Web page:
As news reports, surveys and even the president and Congress continually point out, all Americans should be saving and investing more money.
In its latest annual Retirement Confidence Survey, the nonpartisan Employee Benefit Research Institute found that even though 78% of full-time workers report having saved for retirement, 57% said that the total value of their household’s savings and investments (excluding the value of their primary home and any defined benefit plans) is less than $25,000. This includes 28% who say they have less than $1,000 in savings.
Clearly, saving for retirement is something that all of us should be taking seriously. But for women, in particular, the challenge can be somewhat greater.
The Gender Gap
Women, on average, earn $.78 for every dollar men earn, which is an even more pronounced difference over the course of a career and a lifetime.
Further, women are more likely than men to leave work to care for family members. While this trend doesn’t apply only to women (according to recent research, 40% of adult women and 37% of adult men provide unpaid care for a friend or family member) the average profile of a caregiver is a 49-year-old woman caring for her widowed mother.
Why is this significant? According to AARP, family caregivers who are at least 50 years old and leave the workforce to care for a parent forgo, on average, $304,000 in lost salary and benefits during their lifetime. These estimates range from $283,716 for men to $324,044 for women.
Making the financial challenge more complex, women live longer than men, according to the National Center for Health Statistics. Therefore, they tend to have longer retirements. What does all this mean? Simply that all women — whether single, married or divorced — should make planning for retirement a lifelong endeavor.
No matter what your age or situation, it’s important to start planning for your future now.
Working Toward a Solution
While there is clearly a gender gap in earnings, data from the Bureau of Labor Statistics has shown improvements in women’s income. Higher earnings for women could mean the potential for more investments. Nonetheless, the bottom line is that in order to make up for differences in earnings and benefits, and more retirement years due to longer life spans, women may have to invest more.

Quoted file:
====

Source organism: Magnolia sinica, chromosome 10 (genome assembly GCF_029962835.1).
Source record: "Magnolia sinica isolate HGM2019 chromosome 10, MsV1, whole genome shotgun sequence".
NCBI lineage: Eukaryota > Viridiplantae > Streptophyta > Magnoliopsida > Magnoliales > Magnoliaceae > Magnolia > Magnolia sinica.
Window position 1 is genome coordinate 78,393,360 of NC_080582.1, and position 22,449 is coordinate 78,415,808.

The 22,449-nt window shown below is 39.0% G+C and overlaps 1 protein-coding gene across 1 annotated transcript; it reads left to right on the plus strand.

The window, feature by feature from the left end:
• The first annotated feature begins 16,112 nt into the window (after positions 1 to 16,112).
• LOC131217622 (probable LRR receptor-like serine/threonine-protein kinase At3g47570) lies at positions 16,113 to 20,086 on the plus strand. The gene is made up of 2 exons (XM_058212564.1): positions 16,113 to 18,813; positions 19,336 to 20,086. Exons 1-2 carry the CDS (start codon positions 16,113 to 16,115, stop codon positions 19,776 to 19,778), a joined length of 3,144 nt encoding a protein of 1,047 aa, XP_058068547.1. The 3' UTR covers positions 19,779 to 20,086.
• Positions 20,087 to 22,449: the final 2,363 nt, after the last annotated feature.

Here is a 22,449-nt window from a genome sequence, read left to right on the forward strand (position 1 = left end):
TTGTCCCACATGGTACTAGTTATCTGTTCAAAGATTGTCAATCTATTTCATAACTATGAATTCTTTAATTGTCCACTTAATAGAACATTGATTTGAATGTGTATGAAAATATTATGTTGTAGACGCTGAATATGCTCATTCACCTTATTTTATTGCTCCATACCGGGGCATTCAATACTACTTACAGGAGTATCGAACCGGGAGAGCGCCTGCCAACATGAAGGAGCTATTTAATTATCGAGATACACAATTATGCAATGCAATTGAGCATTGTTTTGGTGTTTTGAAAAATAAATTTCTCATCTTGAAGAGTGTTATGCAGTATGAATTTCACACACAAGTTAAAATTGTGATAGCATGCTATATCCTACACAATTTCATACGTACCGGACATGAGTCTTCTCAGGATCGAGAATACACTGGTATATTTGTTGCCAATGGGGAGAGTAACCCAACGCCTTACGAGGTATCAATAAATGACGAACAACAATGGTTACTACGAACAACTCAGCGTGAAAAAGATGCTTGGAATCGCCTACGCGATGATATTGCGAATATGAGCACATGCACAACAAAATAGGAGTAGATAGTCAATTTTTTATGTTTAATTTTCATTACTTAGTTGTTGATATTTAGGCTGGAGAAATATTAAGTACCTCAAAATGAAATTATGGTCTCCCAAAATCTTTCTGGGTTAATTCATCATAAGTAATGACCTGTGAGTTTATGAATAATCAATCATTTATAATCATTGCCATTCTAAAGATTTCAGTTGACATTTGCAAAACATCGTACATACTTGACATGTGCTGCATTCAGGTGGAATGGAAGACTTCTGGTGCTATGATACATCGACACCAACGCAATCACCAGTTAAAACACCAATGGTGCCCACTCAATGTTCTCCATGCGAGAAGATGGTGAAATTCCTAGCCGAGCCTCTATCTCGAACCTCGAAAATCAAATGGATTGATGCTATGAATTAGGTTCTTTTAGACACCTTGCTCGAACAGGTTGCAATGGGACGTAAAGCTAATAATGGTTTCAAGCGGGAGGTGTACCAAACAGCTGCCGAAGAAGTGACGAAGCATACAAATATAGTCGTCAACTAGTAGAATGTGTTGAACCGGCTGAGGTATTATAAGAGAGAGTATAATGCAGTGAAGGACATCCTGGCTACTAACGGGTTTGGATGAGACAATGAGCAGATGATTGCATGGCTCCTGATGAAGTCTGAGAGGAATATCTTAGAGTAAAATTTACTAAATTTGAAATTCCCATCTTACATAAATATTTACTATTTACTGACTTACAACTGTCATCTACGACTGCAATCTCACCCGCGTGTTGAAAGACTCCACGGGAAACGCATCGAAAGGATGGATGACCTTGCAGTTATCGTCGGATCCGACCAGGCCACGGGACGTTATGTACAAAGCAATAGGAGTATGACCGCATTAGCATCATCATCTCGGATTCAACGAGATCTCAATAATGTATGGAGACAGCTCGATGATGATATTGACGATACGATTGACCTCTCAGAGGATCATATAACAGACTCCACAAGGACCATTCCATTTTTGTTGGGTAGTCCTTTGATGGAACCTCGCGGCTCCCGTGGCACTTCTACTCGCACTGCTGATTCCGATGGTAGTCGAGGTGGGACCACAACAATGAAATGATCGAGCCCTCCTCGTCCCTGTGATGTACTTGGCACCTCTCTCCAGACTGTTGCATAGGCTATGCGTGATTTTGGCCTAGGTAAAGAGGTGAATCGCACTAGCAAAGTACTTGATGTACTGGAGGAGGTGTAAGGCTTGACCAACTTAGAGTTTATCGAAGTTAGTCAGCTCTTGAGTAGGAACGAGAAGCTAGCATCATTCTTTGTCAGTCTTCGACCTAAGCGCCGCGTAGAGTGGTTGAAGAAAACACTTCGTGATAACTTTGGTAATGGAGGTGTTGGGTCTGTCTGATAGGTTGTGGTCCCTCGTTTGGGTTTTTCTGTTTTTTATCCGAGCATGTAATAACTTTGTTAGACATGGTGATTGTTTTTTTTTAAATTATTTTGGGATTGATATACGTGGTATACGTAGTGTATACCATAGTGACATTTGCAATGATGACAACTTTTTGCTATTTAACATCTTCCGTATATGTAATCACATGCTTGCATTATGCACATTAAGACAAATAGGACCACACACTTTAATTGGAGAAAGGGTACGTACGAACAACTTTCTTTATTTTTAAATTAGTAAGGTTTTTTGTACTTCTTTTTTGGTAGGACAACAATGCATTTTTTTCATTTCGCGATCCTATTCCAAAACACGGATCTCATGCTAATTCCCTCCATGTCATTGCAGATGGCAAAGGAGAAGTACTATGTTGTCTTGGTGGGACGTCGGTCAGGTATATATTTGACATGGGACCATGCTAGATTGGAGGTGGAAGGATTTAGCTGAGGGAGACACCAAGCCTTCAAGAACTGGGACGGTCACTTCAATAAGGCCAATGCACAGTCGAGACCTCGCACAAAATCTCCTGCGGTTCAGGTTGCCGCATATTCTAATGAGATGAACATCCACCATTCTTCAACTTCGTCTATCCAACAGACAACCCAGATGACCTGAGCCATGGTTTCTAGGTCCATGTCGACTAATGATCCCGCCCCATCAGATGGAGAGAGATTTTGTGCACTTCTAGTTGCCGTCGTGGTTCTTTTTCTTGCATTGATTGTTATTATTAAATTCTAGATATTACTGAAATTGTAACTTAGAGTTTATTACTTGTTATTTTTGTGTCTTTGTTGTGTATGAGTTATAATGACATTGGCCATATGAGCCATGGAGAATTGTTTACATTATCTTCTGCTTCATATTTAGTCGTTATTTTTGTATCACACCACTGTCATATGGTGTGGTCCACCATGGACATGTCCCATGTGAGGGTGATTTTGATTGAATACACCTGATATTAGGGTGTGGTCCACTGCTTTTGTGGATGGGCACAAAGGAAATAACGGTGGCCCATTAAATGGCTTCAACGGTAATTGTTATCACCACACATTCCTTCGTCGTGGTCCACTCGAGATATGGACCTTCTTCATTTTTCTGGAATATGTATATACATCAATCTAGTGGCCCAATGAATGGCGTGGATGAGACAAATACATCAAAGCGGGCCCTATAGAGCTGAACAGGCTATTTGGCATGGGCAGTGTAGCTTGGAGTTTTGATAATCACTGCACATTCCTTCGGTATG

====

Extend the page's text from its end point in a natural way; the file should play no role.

There are a number of steps women can follow when planning for a comfortable retirement.
Carefully consider how much risk you are willing to take in exchange for the potential to earn higher returns. Historically, equity investments have provided higher returns over the long term than less risky investments, like CDs and short-term bonds, although past performance is no guarantee of future results.
Obtain information about the retirement benefits that are available through your employer and actively participate in any plans offered.
Seek education about the investment vehicles that can help you reach your retirement goals. An investment professional is an excellent source of information and guidance to help you sort through the many choices available.
Contact local professional/trade associations, women’s groups, community colleges and adult education centers in your area for information on investment or personal finance seminars taking place.
Most important, women need to recognize the unique challenges they face and start saving and investing as early as possible to overcome them.
John E. Day is a financial consultant with LPL Financial Services, in Columbia. He can be reached at 410-290-1000, [email protected] or www.daywm.com.